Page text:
Adrian Mitchell's poem "To Whom it May Concern" - a savage diatribe about the Vietnam War - brought the house down. Allen Ginsberg read a poem written by the Russian poet Andrei Vosnesensky - "New York Bird" - he was present but not allowed to read by his Embassy. Allen brought the evening to a close with a reading of two long poems - "The Change" and "Who be Kind To" - in which he wrote "Tonite let's all make love in London". While he was reading, a young girl danced - in a haze of pot smoke - oblivious of time and space and people - following the rhythm of the poetry as if it was music.

.1971: Nineteen-month occupation of Alcatraz Island by Native American protesters ends.


June 12


1912: In a letter to a friend, Lytton Strachey describes the engagement of Virginia Stephen and Leonard Woolf:

He proposed in a train, and she accepted him, but owing to the rattling of the carriage he didn't hear, and took up a newspaper, saying "What?" On which she had a violent revulsion and replied, "Oh, nothing!"

1964: Nelson Mandela and six others begin life sentences in South Africa.

1967: U.S. Supreme Court ends laws banning interracial marriages.

1970: In the first game of a twi-night double header against San Diego, Dock Ellis throws a no-hitter--most remarkable, he had thought it was a day off, and had taken LSD a few hours before game time. (Today Ellis is co-ordinator of an anti-drug program in Los Angeles.)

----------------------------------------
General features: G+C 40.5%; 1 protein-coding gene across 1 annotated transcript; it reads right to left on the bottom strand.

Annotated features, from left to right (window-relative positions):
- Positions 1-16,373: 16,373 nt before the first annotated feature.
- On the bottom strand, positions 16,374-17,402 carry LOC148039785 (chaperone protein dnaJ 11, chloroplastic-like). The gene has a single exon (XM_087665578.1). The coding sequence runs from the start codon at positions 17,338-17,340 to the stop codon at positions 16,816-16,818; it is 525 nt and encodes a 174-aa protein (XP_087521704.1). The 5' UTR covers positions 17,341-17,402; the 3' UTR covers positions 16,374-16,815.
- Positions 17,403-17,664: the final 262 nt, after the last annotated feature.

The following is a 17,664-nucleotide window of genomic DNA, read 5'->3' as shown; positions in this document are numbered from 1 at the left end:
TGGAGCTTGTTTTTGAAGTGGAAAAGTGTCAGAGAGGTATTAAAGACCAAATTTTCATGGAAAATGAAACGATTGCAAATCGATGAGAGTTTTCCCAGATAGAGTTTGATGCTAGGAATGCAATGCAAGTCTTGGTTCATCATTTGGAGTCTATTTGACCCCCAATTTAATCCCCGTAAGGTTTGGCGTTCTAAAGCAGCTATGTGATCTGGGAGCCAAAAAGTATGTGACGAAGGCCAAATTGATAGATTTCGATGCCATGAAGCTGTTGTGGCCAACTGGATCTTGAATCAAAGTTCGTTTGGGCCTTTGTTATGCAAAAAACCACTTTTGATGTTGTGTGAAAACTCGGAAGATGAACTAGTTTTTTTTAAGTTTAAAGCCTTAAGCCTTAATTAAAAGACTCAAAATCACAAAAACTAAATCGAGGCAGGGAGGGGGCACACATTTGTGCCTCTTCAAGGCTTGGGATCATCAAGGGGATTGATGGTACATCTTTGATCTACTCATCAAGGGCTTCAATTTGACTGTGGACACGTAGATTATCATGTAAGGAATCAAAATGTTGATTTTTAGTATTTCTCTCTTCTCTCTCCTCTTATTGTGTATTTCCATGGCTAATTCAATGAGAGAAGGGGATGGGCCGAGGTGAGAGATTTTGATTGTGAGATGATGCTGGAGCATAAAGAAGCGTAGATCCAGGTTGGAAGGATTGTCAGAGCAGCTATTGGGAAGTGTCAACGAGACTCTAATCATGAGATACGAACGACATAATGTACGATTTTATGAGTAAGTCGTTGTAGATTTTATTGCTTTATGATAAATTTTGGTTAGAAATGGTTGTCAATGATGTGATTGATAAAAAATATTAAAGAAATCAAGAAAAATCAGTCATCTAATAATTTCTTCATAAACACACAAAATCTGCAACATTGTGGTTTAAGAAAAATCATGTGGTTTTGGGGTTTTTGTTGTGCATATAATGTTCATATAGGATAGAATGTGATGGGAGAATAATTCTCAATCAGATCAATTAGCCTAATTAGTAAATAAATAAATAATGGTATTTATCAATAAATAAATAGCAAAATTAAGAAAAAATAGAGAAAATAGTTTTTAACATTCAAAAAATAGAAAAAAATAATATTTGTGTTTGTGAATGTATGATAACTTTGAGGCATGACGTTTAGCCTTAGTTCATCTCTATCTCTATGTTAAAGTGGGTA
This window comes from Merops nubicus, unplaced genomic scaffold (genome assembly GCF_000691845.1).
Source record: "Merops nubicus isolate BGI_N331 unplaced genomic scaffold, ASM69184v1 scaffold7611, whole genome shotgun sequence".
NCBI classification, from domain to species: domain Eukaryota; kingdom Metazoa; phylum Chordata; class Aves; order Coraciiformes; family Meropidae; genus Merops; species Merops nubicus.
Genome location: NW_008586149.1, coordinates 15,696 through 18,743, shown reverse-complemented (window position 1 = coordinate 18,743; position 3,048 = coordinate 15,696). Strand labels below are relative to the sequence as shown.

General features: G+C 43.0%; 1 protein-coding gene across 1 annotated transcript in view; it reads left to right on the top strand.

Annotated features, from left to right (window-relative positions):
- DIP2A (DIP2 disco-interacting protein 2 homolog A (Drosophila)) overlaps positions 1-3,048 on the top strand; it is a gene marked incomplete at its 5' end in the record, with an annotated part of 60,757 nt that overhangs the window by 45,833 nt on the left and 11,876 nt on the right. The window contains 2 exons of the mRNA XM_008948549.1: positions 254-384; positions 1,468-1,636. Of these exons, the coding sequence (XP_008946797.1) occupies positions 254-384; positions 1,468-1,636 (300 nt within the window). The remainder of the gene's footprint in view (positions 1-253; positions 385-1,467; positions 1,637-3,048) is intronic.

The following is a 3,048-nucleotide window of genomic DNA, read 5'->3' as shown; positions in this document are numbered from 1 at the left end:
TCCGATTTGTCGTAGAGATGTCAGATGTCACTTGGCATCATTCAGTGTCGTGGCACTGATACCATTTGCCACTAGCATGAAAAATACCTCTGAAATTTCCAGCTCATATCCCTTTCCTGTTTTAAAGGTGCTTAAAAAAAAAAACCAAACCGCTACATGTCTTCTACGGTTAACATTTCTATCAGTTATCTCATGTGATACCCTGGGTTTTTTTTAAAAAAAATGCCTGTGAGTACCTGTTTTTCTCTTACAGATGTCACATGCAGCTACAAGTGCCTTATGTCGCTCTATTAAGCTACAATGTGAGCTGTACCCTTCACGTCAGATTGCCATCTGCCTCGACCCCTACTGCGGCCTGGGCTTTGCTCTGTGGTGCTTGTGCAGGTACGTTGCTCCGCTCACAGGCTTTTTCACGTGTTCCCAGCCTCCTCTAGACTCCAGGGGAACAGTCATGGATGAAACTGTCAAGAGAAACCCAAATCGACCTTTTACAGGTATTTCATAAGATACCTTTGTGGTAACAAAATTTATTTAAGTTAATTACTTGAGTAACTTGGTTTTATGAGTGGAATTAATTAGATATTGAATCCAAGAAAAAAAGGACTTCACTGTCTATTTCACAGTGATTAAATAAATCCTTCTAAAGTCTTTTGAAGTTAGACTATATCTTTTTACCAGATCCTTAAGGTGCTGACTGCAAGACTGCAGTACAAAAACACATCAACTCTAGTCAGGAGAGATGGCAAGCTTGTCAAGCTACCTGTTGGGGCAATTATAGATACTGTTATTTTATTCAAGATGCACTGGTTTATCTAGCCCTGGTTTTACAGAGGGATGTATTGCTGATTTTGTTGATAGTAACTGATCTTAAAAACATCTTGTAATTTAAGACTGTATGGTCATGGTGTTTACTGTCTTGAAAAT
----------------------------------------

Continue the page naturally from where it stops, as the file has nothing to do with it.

The ball was small sometimes, the ball was large sometimes, sometimes I saw the catcher, sometimes I didn't. Sometimes I tried to stare the hitter down and throw while I was looking at him. I chewed my gum until it turned to powder. They say I had about three to four fielding chances. I remember diving out of the way of a ball I thought was a line drive. I jumped, but the ball wasn't hit hard and never reached me.

1971: Forty-three student protestors are killed in Mexico City.

2000: A former exotic dancer wins $30,000 in a jury verdict after she sues her Park Avenue plastic surgeon for using breast implants to enhance her buttocks.

NEW YORK (Reuters): Mary Gale, 43, of North Miami, Fla., accused Dr. Elliot James of negligence and malpractice in the November 1990 procedure. Gale said that she suffered mental anguish and physical pain and was no longer able to earn $500 a night dancing in men's clubs. She now works as a bartender. In reaching its verdict, the civil jury in state Supreme Court in Manhattan decided that the doctor departed from "good and accepted medical practice."